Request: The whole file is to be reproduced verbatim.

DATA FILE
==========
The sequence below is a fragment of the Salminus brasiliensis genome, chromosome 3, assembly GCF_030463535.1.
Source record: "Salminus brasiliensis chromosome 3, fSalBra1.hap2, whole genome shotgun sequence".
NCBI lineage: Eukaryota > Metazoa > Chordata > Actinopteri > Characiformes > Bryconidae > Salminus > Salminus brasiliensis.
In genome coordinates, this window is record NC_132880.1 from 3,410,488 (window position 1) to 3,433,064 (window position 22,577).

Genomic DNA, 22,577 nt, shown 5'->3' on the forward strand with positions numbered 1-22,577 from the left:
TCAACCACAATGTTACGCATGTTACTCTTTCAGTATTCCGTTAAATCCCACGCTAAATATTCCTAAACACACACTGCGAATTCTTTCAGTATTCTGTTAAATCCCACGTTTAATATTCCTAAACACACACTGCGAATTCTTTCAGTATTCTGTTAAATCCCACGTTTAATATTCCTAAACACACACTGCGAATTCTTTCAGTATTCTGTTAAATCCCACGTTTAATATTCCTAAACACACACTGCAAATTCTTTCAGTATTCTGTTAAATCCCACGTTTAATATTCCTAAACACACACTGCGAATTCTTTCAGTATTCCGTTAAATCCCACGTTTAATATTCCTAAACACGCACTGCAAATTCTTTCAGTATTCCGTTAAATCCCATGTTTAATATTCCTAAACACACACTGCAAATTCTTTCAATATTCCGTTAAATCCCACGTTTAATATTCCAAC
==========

The sequence below is a fragment of the Salminus brasiliensis genome, chromosome 3, assembly GCF_030463535.1.
Source record: "Salminus brasiliensis chromosome 3, fSalBra1.hap2, whole genome shotgun sequence".
NCBI lineage: Eukaryota > Metazoa > Chordata > Actinopteri > Characiformes > Bryconidae > Salminus > Salminus brasiliensis.
In genome coordinates, this window is record NC_132880.1 from 3,410,488 (window position 1) to 3,433,064 (window position 22,577).

Genomic DNA, 22,577 nt, shown 5'->3' on the forward strand with positions numbered 1-22,577 from the left:
TCAACCACAATGTTACGCATGTTACTCTTTCAGTATTCCGTTAAATCCCACGCTAAATATTCCTAAACACACACTGCGAATTCTTTCAGTATTCTGTTAAATCCCACGTTTAATATTCCTAAACACACACTGCGAATTCTTTCAGTATTCTGTTAAATCCCACGTTTAATATTCCTAAACACACACTGCGAATTCTTTCAGTATTCTGTTAAATCCCACGTTTAATATTCCTAAACACACACTGCAAATTCTTTCAGTATTCTGTTAAATCCCACGTTTAATATTCCTAAACACACACTGCGAATTCTTTCAGTATTCCGTTAAATCCCACGTTTAATATTCCTAAACACGCACTGCAAATTCTTTCAGTATTCCGTTAAATCCCATGTTTAATATTCCTAAACACACACTGCAAATTCTTTCAATATTCCGTTAAATCCCACGTTTAATATTCCAAC